Northern Long-Eared Bat

The U.S. Fish and Wildlife Service (USFWS) published a final rule reclassifying the northern long-eared bat (Myotis septentrionalis) from threatened to endangered under the Endangered Species Act. The rule took effect on March 31, 2023. The northern long-eared bat is known to occur throughout much of New York State, including Oyster Bay in Nassau County and the entirety of Suffolk County. As per the Final Rule, the USFWS is committed to reducing the impacts of disease and protecting the survivors to recover the population. Because of the importance of the Long Island sub-population, the NYS Department of Conservation is currently developing region-specific guidance.

The northern long-eared bat is about 3 to 3.7 inches long with a wingspan of 9 to 10 inches. It is distinguished by its long ears, particularly compared to other bats in its genus, Myotis. It emerges at dusk to fly primarily through the understory of forest areas, feeding mostly on moths, flies, leafhoppers, caddisflies and beetles. It catches these insects while in flight using echolocation or by using gleaning behavior, catching motionless insects from vegetation.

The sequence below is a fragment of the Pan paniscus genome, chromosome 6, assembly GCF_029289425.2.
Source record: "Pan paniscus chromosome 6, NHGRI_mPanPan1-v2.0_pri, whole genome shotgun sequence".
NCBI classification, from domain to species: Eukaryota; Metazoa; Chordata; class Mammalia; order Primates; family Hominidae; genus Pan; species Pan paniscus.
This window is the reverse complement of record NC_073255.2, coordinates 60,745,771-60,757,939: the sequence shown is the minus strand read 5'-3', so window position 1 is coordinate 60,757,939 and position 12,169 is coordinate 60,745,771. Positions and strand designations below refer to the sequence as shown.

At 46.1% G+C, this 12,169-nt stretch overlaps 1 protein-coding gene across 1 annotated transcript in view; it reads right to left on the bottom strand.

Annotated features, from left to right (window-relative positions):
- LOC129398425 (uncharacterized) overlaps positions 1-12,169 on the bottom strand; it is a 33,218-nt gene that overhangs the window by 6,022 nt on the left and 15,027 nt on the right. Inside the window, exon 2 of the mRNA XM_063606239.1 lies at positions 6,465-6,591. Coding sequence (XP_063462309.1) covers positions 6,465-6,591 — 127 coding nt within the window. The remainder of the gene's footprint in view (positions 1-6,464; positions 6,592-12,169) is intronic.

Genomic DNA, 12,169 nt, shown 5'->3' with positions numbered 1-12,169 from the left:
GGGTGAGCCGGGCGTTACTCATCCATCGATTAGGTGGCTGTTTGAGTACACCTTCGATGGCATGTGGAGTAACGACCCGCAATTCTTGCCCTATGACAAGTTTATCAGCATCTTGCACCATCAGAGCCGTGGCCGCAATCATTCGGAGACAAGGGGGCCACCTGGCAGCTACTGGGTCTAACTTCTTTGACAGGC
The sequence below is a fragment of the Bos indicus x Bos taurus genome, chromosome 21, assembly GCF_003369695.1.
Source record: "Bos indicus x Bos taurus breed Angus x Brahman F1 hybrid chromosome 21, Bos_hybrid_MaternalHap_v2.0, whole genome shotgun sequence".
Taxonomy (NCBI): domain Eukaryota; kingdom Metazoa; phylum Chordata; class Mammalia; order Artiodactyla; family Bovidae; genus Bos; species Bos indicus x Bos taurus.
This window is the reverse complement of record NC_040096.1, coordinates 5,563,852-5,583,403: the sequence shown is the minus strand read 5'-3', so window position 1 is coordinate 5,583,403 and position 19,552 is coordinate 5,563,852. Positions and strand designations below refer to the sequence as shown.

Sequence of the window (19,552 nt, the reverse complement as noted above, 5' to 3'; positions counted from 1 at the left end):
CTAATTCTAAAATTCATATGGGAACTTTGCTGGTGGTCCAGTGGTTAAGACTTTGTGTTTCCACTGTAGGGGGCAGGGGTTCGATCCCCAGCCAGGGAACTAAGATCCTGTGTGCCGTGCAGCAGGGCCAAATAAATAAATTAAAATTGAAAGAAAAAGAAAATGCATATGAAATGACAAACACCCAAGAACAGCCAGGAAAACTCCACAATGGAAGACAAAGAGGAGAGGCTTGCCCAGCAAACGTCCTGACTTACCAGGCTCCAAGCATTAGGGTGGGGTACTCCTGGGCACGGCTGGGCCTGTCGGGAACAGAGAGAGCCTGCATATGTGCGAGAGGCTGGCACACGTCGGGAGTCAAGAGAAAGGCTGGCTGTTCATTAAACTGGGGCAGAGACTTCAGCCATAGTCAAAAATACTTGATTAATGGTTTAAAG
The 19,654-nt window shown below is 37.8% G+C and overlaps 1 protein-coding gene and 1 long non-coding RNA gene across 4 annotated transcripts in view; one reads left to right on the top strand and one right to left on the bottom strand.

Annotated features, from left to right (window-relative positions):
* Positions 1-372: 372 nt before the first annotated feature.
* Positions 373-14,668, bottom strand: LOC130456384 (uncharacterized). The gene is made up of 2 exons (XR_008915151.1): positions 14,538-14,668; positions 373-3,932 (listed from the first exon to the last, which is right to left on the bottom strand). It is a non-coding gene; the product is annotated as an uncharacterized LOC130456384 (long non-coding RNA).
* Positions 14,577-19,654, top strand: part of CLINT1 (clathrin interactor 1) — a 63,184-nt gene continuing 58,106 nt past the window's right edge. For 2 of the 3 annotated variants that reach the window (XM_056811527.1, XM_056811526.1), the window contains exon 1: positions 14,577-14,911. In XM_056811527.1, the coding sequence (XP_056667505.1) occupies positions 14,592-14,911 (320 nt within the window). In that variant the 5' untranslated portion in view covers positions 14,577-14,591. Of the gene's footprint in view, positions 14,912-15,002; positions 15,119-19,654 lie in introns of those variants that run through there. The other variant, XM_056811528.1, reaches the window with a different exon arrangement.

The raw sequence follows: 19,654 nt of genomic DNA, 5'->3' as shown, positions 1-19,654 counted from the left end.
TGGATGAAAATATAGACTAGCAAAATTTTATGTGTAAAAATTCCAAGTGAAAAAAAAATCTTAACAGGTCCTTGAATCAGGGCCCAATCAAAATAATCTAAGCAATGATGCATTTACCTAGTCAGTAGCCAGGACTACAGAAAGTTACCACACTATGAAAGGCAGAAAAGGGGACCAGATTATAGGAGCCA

Long Island’s northern long-eared bat population is considered one of a few source sub-populations to one day replenish the species throughout its native range (“Bats Prove a Bellwether for a Changing Habitat Paradigm” East End Beacon July 2023 | Vol 7 Issue 7). The main threat to northern long-eared bat is white-nose syndrome (a disease caused by a fungal pathogen) and has caused a precipitous decline in bat numbers (in many cases, 90-100 percent) where the disease has occurred (81FR1900 Endangered and Threatened Wildlife and Plants; 4(d) Rule for the Northern Long-Eared Bat published on 1/14/2016) . Declines in the numbers of northern long-eared bats are expected to continue as WNS extends across the species’ range. Because Long Island lacks caves and the bats have adapted by not hibernating in large numbers, Long Island is one of the few places in which the northern long-eared bat population is more robust. Researchers from SUNY Albany have found that the bats on eastern Long Island hibernate in small groupings of five to six, instead of groups of hundreds, so the fungus is less easily transmitted (“Bats Prove a Bellwether for a Changing Habitat Paradigm” East End Beacon July 2023 | Vol 7 Issue 7). Small groups of hibernating bats are also more likely to find insects to feed on if they awaken during hibernation.